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Clive Tester
2009-Dec-02, 03:29 PM
Referring to an earlier post, by Mugaliens (Any one here know how I can attach a link to another post on another thread?).

One of the most beautiful and inspiring things that I have ever witnessed was the AVRO Vulcan bomber, at air displays. Its grace was stunning, and the roar from its engines at full thrust shook the body. It was absolutely awe inspiring. I saw the Vulcan in flight in the 80s, and on what was probably one of the final displays in the early 90s. To this day the memories are still emotive and strong.

I thought at the time, that it could qualify purely as a work of art. I thought that it was ironic, that something so beautiful and so elegant was conceived out of mankindís propensity for warfare. But, maybe the Vulcan and the like prevented a big war; who knows.

Larry Jacks
2009-Dec-02, 03:40 PM
It me, one of the most beautiful airplanes ever built was the Supermarine Spitfire. That plane just looks right. It was also a deadly and vital weapon of war.

HenrikOlsen
2009-Dec-02, 03:42 PM
Upper right corner of the post has two links to the post as well as a report button.
The link on the number is probably best, as the "permalink" is done wrong and will fail in multi page threads when people with a different page length setting try to follow it.

Fazor
2009-Dec-02, 04:21 PM
The link on the number is probably best, as the "permalink" is done wrong and will fail in multi page threads when people with a different page length setting try to follow it.

Heh, thanks. I had that backwards, as the wording ("permalink") sounds more like it would work in any situation, and that post number might not. I guess an apology for all the Baut links I've posted in the past that don't work. ;)

SeanF
2009-Dec-02, 04:29 PM
Heh, thanks. I had that backwards, as the wording ("permalink") sounds more like it would work in any situation, and that post number might not. I guess an apology for all the Baut links I've posted in the past that don't work. ;)
The problem (IMHO) with using the post number link is that it returns a web page that includes only that one single post, and not the entire thread, so you don't get the post in context.

But, as Henrik said, the "permalink" doesn't work on multi-page threads if the user settings are different ("perma" means what, I wonder?).

Fazor
2009-Dec-02, 04:35 PM
Yeah, meaning any of the links I've posted recently are most likely wrong, unless in the first few, because I've changed my "posts per page" setting. Oh well. Back to engineering!

HenrikOlsen
2009-Dec-02, 07:14 PM
A trick that will always work (until the developers do even more to break links) is to take the permalink ...aesthetics-engineering.html#post1634661 (http://www.bautforum.com/off-topic-babbling/97537-aesthetics-engineering.html#post1634661) copy the bit after the # and insert it just before the ".html", replacing the page number if it's there, to get ...aesthetics-engineering-post1634661.html#post1634661 (http://www.bautforum.com/off-topic-babbling/97537-aesthetics-engineering-post1634661.html#post1634661) that will link you to the correct post and show the page it's on regardless of settings.

SeanF
2009-Dec-02, 07:23 PM
A trick that will always work (until the developers do even more to break links) is to take the permalink ...aesthetics-engineering.html#post1634661 (http://www.bautforum.com/off-topic-babbling/97537-aesthetics-engineering.html#post1634661) copy the bit after the # and insert it just before the ".html", replacing the page number if it's there, to get ...aesthetics-engineering-post1634661.html#post1634661 (http://www.bautforum.com/off-topic-babbling/97537-aesthetics-engineering-post1634661.html#post1634661) that will link you to the correct post and show the page it's on regardless of settings.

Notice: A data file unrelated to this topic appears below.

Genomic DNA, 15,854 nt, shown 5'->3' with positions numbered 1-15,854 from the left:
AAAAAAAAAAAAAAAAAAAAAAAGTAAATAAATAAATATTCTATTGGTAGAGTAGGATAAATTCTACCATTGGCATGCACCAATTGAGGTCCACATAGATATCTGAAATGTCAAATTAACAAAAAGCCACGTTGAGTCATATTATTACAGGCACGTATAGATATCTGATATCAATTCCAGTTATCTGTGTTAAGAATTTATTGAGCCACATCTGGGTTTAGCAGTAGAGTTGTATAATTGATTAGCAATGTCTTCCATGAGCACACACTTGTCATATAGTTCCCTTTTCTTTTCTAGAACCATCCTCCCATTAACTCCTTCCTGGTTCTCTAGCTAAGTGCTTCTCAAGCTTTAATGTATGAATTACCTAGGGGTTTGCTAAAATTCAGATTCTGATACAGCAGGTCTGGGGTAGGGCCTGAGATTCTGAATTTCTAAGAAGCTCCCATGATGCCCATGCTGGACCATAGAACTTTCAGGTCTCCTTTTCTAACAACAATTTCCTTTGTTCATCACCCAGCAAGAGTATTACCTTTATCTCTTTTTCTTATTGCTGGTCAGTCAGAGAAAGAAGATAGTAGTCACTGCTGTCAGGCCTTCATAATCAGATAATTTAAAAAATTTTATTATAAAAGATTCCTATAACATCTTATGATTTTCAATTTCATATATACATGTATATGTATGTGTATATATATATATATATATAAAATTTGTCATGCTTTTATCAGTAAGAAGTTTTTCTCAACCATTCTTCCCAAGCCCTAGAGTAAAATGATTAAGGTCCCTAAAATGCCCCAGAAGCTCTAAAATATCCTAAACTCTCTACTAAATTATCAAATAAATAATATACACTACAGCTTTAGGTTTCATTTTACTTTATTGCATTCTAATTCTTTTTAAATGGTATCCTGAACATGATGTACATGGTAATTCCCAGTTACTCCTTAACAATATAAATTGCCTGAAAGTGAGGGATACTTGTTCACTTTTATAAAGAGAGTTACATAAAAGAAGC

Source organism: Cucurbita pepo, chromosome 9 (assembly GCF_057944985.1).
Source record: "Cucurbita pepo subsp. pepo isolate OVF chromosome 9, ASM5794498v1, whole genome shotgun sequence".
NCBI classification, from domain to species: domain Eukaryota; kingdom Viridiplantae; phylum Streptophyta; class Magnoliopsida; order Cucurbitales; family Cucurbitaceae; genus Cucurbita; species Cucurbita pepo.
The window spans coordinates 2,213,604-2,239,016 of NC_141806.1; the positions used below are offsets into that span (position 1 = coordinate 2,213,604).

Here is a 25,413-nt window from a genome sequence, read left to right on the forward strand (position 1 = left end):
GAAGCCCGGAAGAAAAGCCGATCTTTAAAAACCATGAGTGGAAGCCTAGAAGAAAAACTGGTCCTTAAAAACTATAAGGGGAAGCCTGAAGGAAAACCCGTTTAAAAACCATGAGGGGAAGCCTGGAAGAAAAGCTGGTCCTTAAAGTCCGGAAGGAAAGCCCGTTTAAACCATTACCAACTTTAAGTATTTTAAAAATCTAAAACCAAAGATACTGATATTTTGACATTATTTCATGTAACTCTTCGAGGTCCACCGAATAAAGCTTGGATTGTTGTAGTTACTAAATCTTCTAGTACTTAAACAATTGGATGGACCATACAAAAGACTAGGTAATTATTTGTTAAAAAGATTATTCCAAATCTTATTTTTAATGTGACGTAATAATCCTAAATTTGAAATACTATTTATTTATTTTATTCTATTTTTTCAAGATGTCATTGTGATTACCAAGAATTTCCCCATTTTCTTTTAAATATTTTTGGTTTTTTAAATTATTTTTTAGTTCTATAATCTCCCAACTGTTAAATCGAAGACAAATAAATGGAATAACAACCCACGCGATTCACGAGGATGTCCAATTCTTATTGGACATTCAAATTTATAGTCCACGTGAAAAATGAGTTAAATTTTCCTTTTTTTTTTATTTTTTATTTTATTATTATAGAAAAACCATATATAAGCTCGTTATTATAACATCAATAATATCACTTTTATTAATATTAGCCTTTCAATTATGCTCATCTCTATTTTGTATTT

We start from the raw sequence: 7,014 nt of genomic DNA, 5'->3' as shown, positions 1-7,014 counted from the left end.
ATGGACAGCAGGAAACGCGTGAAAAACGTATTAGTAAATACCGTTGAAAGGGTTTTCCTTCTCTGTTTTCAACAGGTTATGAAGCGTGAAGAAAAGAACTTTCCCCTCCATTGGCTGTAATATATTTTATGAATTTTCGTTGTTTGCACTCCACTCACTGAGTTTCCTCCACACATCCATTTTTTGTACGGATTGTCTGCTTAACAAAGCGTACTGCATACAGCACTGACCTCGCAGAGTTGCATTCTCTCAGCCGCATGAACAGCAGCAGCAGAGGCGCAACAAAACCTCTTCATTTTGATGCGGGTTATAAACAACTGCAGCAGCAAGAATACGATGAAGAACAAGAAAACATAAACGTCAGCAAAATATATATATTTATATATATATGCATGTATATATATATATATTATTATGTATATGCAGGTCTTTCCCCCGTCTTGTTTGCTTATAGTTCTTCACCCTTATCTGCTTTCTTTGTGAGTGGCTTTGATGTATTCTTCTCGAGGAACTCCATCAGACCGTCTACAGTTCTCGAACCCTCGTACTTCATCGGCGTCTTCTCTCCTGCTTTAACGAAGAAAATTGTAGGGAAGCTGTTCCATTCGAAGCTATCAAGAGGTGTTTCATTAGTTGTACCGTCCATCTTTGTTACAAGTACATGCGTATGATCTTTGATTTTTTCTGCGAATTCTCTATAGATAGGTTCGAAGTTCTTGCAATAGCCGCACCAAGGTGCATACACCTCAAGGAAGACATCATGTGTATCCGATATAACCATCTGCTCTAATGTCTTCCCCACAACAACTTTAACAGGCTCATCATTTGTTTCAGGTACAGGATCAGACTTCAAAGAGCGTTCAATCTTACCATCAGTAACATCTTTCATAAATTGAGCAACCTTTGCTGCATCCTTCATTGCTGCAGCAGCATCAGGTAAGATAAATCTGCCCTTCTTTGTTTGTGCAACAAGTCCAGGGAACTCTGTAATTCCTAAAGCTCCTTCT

Good to know.

Note that if the page number's not there, as in your example, you also need to add a dash before the pasted "post..."

The Backroad Astronomer
2009-Dec-02, 07:24 PM
It me, one of the most beautiful airplanes ever built was the Supermarine Spitfire. That plane just looks right. It was also a deadly and vital weapon of war.
Completely argee with you.

Tuckerfan
2009-Dec-02, 08:18 PM
Buckminster Fuller once said words to the effect of, "I never set out to design anything that was beautiful, but I found that as soon as I'd got the engineering right, it was a beautiful design."

danscope
2009-Dec-02, 08:27 PM
Hi, I think his 3D Dymaxion Car is one of the most beautiful designs that
was ever built. It may yet find a place in the future.
I know that I should like to have one.

Best regards,
Dan

peteshimmon
2009-Dec-02, 08:55 PM
Look at electronics the past 60 years. From
thermionic valve radios with birds nest
wiring to early printed circuits to the latest
cards with surface mount and very small tracks.
Gets neater and neater.

And they all become trash:(

JohnD
2009-Dec-02, 09:19 PM
Any suspension bridge.
Any sailing boat. Well, almost any. A Mirror was pretty ugly. The bigger the better.
Any bicycle with full sized wheels - those folding jobbies are ghastly.
A Ford GT40.

IsaacKuo
2009-Dec-02, 10:08 PM
I find gyrocopters to be aesthetically pleasing. They're so minimalistic, even compared to bikes, and it's intuitively crazy that they work at all.

captain swoop
2009-Dec-02, 11:15 PM
Ducati 996 (http://motoprofi.com/motospecspictures/ducati/996_sps-2000.html) I have owned 2 of these a red one and a yellow one.
Ball Turret (http://liberatorcrew.com/15_Gunnery/05_ball.htm) on a B17 or Liberator
A2 Flying Jacket (http://www.c-king.jp/j-art/j_art_home.html)of which I own several